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The PTC (Positive Temperature Coefficient) relay is a starting device.

As typically, as current passes through PTC


material it causes an increase in temperature which in turn results in increased resistance until it reaches an open
circuit.
The PTC is wired between Run and Start, when the compressor is powering up, the PTC is cold, which gives it a
resistance of about 25 Ohms. So when starting, the compressor start winding gets current through it it needs to get
up to speed.
The same current heats the PTC (within less than a second), which causes its resistance to increase (to 10-30
kOhm), cutting the power from the start winding. The remaining current through the start winding keeps the PTC hot.
The compressor now operates on the run winding only. However, this creates a new circuit through the run capacitor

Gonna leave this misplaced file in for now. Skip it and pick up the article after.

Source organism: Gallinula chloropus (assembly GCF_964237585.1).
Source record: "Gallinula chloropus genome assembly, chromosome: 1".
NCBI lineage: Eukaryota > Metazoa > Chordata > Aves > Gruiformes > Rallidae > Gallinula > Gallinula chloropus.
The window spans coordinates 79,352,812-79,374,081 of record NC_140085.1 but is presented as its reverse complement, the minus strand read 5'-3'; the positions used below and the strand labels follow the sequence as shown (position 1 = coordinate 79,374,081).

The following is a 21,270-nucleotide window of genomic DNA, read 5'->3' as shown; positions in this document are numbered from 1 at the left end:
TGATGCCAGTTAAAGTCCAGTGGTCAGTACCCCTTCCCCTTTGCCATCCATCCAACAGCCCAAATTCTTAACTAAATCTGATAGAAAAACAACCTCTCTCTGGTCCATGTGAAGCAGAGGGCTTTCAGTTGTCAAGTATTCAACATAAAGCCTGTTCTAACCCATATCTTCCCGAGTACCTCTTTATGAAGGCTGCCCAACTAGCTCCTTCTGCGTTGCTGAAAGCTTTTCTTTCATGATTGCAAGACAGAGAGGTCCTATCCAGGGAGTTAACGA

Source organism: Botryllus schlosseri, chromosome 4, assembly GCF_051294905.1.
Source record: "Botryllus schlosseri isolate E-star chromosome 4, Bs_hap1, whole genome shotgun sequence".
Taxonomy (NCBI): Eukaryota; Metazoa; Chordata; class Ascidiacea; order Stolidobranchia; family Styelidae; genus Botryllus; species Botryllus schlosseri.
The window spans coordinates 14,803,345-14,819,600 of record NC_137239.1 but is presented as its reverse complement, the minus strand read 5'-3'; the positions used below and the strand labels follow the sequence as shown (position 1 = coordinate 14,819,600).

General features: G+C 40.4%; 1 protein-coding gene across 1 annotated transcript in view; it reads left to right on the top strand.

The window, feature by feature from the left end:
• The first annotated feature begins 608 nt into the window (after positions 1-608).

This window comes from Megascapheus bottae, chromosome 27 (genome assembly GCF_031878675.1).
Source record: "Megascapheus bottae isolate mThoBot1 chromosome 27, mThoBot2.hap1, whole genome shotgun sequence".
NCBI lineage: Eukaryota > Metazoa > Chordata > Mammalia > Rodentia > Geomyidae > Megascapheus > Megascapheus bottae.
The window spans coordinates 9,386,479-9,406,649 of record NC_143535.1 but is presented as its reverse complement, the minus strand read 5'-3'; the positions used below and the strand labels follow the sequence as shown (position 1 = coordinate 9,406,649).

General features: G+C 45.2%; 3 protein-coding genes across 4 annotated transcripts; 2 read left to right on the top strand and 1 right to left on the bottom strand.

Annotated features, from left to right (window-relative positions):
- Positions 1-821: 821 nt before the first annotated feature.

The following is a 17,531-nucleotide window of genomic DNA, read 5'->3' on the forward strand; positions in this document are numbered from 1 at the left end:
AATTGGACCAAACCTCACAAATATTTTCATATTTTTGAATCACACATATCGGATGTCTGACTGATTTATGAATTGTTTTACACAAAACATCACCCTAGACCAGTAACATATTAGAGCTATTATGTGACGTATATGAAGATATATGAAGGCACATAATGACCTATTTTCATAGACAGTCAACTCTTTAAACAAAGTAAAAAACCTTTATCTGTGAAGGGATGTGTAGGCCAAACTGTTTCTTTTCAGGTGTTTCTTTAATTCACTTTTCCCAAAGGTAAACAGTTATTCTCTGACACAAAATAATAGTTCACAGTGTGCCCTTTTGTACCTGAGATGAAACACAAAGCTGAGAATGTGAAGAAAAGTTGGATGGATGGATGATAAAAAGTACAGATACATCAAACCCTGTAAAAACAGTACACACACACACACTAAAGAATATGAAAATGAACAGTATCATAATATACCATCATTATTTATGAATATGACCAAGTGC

in series with the start winding, but not enough to either energize or burn the winding. This out-of-phase current
(where the current leads the voltage a characteristic of capacitance) allows the motor to run more efficiently,
consuming less power. This run capacitor is usually rated in the region of 8 15 microfarads.
Is it working correctly?
Fist of all PTC Relays are reletively inexpensive so they are not problem to replace. For a time and money saving
exercise most engineers will carry them on the van and just replace them if there is any doubt it may be stopping the
compressor starting. A visual inspection along with smelling the part can give you an idea if the PTC is burnt out or
not.
A possible way of trying to identify if the part itself is faulty is to do the following test.
Connect a household light bulb in series with the Mains voltage -> PTC -> light bulb -> mains return). The bulb should
flash once when power is applied if it is working correctly.